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Fate of Hexazinone and Picloram in Southern United States Forest WatershedsAuthor(s): D.G. Neary; P.B. Bush; J.L. Michael
Source: The Sixth International Congress of Pesticide Chemistry IUPAC 1986 August 10-15; Ottawa, Canada 6B-15. Abstract.
Publication Series: Miscellaneous Publication
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DescriptionHerbicides are being used more frequently in the intensively managed forest ecosystems of the southeastern United States. Host of this increased use occurs during site preparation prior to replanting cutover or converted stands. Herbicides provide a cost effective tool for controlling herbaceous and woody weed competition which adversely affects pine establishment and early growth. Herbicides are also useful in minimizing erosion which can affect site productivity and water quality. Since forested watersheds throughout the South are sources for high quality municipal and domestic drinking water. there has been considerable concern over the potential for water contamination with herbicide residues. This paper highlights the results from several ecosystem fate studies which have evaluated the environmental fate of two commonly used forestry herbicides, hexazinone and picloram.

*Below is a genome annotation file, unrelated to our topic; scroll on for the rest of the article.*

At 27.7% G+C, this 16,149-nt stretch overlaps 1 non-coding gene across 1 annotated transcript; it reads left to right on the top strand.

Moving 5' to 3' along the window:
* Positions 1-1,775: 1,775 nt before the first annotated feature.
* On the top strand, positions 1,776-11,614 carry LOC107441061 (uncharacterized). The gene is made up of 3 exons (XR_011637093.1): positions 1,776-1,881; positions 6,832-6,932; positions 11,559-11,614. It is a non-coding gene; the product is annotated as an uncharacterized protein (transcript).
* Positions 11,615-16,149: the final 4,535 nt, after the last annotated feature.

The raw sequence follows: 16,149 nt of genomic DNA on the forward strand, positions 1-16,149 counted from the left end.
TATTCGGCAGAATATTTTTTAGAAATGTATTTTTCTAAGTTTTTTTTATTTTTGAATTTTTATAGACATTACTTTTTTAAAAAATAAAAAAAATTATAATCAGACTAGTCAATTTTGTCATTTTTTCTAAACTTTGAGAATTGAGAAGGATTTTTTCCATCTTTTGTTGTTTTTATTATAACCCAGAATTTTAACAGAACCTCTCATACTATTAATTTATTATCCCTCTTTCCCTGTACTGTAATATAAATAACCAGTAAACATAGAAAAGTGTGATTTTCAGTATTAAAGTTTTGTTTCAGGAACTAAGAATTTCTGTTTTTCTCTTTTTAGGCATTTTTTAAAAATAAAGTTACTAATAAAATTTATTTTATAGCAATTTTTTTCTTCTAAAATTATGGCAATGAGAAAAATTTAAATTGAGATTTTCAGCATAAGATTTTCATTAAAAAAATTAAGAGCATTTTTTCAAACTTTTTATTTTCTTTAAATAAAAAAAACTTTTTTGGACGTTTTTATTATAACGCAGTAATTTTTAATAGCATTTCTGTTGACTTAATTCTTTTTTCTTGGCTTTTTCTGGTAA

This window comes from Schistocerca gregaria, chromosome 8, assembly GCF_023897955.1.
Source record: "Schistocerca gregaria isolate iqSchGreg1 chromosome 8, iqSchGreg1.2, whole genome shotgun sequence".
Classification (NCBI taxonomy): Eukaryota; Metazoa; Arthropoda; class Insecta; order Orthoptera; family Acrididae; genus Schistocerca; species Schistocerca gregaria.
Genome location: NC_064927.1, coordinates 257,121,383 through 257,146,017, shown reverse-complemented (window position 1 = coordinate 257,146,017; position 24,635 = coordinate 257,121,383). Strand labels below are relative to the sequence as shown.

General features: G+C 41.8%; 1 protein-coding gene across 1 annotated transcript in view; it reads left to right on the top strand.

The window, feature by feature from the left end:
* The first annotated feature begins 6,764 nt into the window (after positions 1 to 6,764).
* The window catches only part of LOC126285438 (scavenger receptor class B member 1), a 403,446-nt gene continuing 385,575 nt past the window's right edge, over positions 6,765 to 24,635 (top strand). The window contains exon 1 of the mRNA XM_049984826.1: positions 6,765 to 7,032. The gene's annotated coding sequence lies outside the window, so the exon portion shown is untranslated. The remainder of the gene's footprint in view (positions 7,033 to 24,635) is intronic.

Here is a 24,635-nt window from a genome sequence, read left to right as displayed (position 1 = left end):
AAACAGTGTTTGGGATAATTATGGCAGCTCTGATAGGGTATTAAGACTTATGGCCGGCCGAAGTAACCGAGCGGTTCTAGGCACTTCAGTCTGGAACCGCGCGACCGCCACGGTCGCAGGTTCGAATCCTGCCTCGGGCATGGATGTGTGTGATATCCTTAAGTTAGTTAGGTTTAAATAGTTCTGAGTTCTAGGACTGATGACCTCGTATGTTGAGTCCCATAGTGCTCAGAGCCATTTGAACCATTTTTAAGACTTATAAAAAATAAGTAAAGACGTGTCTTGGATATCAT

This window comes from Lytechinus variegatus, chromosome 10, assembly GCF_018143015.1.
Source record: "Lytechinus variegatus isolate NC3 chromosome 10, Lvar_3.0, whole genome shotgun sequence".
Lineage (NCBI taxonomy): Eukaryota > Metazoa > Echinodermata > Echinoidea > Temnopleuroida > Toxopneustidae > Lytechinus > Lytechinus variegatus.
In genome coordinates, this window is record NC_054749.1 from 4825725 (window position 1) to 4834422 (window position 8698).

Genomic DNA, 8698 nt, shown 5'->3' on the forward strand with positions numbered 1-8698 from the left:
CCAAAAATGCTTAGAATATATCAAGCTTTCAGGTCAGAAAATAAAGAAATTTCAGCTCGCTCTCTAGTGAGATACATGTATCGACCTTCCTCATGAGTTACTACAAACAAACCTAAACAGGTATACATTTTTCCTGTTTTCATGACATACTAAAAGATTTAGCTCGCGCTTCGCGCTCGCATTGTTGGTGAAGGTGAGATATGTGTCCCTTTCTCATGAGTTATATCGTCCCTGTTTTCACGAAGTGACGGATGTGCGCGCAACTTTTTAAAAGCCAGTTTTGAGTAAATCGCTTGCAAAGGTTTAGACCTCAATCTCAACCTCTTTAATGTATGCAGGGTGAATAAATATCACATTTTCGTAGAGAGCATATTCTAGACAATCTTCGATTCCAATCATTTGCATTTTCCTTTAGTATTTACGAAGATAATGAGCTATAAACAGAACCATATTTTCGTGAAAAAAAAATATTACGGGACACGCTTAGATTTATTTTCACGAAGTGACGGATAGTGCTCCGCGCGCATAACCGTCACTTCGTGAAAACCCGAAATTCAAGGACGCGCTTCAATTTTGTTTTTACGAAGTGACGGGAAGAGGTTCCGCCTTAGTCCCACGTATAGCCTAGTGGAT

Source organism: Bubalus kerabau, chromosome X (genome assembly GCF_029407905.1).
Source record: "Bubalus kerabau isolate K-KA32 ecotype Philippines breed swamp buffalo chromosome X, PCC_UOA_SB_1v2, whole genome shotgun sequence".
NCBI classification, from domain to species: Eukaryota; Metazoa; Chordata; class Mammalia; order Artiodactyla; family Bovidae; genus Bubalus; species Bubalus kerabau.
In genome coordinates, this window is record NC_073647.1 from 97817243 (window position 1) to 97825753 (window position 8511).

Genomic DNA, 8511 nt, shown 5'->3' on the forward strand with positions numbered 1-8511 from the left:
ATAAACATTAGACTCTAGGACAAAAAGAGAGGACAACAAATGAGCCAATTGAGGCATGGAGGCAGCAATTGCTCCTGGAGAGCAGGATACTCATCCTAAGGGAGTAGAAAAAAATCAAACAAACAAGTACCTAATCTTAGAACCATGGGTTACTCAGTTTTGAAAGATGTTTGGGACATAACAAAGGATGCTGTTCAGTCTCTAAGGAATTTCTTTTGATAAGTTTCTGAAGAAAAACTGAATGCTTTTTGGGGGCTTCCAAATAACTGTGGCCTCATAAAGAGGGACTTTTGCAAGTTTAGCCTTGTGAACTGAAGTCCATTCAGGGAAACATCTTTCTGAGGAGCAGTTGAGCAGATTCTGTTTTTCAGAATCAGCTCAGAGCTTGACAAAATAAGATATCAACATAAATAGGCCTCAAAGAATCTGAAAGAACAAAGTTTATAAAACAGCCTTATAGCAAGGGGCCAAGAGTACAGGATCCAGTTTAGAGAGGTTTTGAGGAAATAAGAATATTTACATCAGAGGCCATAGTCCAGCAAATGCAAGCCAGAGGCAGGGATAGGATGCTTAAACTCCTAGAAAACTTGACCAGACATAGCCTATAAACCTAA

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CitationNeary, D.G.; Bush, P.B.; Michael, J.L. 1986. Fate of Hexazinone and Picloram in Southern United States Forest Watersheds. The Sixth International Congress of Pesticide Chemistry IUPAC 1986 August 10-15; Ottawa, Canada 6B-15. Abstract.
- Fate of Hexazinone and Picloram in Southern Forest Watersheds
- Herbicides--Protecting Long-Term Sustainability and Water Quality in Forest Ecosystems
- Protecting Surface Water Systems on Forest Sites Through Herbicide Use
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